Lately, I’m finding that I increasingly wonder about how metal will fit into my life as I get older. After college I want to be taken seriously as a professional, and I fear that somehow my love for metal will be seen as a weakness and I will be treated poorly for it. This may be an irrational fear, but it’s something I’ve worried about. I appreciate any advice you can offer!
This is not necessarily an irrational fear. As metalheads, I’m sure we’ve all experienced those uncomfortable moments with teachers, family members, colleagues, shop assistants and random people on the streets where we know we’re being judged – and found wanting – on the basis of our love of metal. If you’re looking forward to an exciting career, the thought of this stigma following you into your professional life can seem terrifying.
The truth is, in most cases, people in your professional life don’t need to know you enjoy metal. In most jobs, wearing metal shirts to the office isn’t OK (and if it is, you might find it easier not to, anyway). If you’re in a shared office, you’re not going to be able to plug your iPod into the office radio, but you can listen to it with your headphones on as long as you can still hear people talking to you. (I’ve been listening to Volbeat at the office all day). I know some metalheads who like to paper their cubicle with band posters, but you don’t have to do this, either.
There’s much to be said for conforming to office standards. Instead of being judged for your musical taste, you get to be judged based on your professional manner, your skill and knowledge in your chosen field and your kindness and helpfulness toward your colleagues.
When you have a reputation as a hard-working, helpful, clever, funny and enthusiastic person, this is how people see you. What music you listen to and what you get up to on the weekends ceases to matter.
My husband was poached from one department into his current job because they wanted his brain. He has a reputation as a diligent, creative, helpful person with an ability to instantly solve problems that have plagued people for weeks. He describes himself as providing “blue collar solutions to white collar problems.” He was told when he started the job that he would need to wear shirts and ties in the office (he used to work in the field where he could wear what he wanted). So we went out and brought him new clothes. He still had the long hair, but you couldn’t tell he was a bogan.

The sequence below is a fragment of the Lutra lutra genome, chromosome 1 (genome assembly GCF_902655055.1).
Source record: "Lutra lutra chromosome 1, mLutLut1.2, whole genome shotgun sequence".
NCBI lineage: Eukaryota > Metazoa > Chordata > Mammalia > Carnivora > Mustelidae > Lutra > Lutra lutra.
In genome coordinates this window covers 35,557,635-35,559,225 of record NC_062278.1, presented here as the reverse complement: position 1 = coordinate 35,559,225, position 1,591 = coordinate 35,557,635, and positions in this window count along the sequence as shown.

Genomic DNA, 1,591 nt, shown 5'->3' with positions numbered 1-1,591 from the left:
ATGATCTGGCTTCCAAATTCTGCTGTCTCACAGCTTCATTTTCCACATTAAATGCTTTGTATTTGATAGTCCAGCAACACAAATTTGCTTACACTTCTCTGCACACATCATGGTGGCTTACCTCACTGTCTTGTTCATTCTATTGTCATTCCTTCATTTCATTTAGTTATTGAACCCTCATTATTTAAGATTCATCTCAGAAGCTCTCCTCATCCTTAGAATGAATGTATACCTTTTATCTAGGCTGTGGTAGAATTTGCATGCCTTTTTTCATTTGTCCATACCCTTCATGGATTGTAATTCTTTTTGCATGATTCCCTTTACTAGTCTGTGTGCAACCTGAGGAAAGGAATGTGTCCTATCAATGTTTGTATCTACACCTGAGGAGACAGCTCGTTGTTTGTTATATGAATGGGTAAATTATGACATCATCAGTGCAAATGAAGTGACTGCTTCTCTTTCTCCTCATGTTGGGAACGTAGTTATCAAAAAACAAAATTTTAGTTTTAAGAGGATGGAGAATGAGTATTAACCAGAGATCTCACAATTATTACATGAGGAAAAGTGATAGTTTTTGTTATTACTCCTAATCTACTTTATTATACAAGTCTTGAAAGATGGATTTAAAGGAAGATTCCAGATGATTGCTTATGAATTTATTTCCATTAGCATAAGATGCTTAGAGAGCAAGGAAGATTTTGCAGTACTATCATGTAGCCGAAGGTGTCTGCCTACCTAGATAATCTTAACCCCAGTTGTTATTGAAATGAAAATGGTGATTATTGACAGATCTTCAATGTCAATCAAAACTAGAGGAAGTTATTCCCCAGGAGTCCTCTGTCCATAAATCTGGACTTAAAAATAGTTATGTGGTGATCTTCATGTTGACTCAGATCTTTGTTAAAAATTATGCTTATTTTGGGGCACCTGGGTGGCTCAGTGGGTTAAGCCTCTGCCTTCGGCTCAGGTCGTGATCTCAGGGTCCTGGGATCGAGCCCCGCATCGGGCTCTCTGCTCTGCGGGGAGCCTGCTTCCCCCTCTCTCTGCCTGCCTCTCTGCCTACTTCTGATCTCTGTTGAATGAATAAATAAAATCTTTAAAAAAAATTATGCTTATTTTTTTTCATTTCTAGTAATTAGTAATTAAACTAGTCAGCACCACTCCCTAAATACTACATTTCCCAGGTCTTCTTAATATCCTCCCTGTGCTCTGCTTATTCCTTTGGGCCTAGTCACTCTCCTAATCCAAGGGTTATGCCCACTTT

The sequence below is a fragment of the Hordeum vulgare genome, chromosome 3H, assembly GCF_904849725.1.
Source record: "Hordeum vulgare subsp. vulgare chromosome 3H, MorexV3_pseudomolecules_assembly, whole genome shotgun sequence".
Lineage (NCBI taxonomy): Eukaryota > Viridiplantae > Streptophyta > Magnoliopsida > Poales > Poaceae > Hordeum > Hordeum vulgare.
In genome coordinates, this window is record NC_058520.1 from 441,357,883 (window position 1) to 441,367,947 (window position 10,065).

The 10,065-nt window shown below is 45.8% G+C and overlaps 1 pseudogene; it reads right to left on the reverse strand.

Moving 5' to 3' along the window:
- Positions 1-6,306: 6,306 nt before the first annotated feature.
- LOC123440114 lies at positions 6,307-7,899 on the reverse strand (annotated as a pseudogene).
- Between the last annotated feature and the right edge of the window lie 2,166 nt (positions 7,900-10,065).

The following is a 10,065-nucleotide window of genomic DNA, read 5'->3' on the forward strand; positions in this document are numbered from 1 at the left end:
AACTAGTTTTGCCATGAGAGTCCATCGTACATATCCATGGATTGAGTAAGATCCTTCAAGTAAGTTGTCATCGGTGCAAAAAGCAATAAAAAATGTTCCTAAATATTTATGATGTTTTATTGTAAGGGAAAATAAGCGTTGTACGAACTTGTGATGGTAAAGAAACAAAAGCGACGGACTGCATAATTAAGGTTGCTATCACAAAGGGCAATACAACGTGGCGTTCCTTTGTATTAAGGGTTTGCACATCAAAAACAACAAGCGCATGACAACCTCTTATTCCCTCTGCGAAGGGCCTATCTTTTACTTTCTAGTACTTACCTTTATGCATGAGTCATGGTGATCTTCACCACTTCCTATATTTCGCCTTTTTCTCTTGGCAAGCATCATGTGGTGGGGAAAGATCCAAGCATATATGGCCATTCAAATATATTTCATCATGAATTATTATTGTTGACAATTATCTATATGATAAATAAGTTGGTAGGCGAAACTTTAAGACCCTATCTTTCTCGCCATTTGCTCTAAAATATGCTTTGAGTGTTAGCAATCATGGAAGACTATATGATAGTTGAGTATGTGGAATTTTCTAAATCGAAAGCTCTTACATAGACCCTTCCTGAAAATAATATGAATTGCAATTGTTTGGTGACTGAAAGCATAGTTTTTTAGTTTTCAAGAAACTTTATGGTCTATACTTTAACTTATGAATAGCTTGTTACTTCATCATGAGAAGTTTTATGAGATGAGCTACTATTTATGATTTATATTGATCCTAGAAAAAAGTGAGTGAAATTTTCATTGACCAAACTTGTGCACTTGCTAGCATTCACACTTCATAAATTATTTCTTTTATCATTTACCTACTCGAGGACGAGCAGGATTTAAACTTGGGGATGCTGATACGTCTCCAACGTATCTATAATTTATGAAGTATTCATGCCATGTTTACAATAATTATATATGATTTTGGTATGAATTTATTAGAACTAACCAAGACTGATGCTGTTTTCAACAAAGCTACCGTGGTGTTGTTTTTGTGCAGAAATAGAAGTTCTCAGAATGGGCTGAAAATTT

After a few weeks and months, as the people in the office got to know him better and saw what an asset to the department he was, he got to know them better and started talking about some of the things he was interested in, like metal, drumming, history, trains. I’m sure some people think he’s a bit weird, but he thinks some of them are a bit weird, too. That doesn’t mean they aren’t good at their jobs. He’s back to wearing metal t-shirts in the office, and no one notices or cares, because all they see is that clever, funny guy in the corner who will sort out your problems.
I guess what I’m trying to say is that, in my experience, as a professional you’re not judged on appearances or affiliations as much as you are on your skills, your insights, your work ethic and your ability to get on with people. Concentrate on that and you’ll never have to worry about metal holding you back.
In saying that, if you show up to your job interview wearing a metal shirt and use every question to extrapolate on why Slayer is the best band ever invented, you’re probably not going to get the job. If the people across the table don’t know you, your enthusiasm for metal overwhelms your enthusiasm for the job … and that’s what they want to see.
As for metal being a part of your life as you get older, the great thing about forging your own path is that you decide the level of involvement you want to have. I know a lot of people who still consider themselves metalheads who don’t actively look for new bands to listen to, who haven’t been to a show in three years, who threw out all their metal shirts when they faded and have never bothered to replace them. There are metalheads like me who had a huge metal-focused peer group, and other people who are the only metalhead in their adult friends, and that’s totally OK. I know I go to a lot less shows now then I did at university. I know I’ve toned down my clothing a lot since high school. But I know that while everyone else in my office is holidaying in Rarotonga I’ll still be tearing it up at Wacken. And they might not get it, but that’s OK.
Readers, what do you think? How has your experience of metal changed as you’ve got older? Have you ever been in a situation where your love of metal has been considered a weakness? How do you survive in a professional environment?